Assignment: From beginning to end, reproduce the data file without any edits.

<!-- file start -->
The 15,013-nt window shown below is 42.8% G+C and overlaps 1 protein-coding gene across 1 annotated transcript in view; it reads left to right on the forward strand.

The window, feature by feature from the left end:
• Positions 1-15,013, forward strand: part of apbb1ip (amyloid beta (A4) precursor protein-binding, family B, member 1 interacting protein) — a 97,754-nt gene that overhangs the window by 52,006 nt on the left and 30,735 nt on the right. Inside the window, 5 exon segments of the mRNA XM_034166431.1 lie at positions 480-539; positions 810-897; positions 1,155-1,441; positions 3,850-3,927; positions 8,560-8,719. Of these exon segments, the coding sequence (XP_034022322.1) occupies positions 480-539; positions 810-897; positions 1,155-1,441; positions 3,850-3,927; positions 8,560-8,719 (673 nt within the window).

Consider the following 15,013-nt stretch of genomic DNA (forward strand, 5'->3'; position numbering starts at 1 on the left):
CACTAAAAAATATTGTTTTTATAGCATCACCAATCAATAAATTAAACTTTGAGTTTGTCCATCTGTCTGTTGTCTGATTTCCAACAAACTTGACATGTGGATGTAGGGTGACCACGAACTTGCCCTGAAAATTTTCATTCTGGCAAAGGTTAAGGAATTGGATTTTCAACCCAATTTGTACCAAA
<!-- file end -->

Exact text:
The 15,013-nt window shown below is 42.8% G+C and overlaps 1 protein-coding gene across 1 annotated transcript in view; it reads left to right on the forward strand.

The window, feature by feature from the left end:
• Positions 1-15,013, forward strand: part of apbb1ip (amyloid beta (A4) precursor protein-binding, family B, member 1 interacting protein) — a 97,754-nt gene that overhangs the window by 52,006 nt on the left and 30,735 nt on the right. Inside the window, 5 exon segments of the mRNA XM_034166431.1 lie at positions 480-539; positions 810-897; positions 1,155-1,441; positions 3,850-3,927; positions 8,560-8,719. Of these exon segments, the coding sequence (XP_034022322.1) occupies positions 480-539; positions 810-897; positions 1,155-1,441; positions 3,850-3,927; positions 8,560-8,719 (673 nt within the window).

Consider the following 15,013-nt stretch of genomic DNA (forward strand, 5'->3'; position numbering starts at 1 on the left):
CACTAAAAAATATTGTTTTTATAGCATCACCAATCAATAAATTAAACTTTGAGTTTGTCCATCTGTCTGTTGTCTGATTTCCAACAAACTTGACATGTGGATGTAGGGTGACCACGAACTTGCCCTGAAAATTTTCATTCTGGCAAAGGTTAAGGAATTGGATTTTCAACCCAATTTGTACCAAA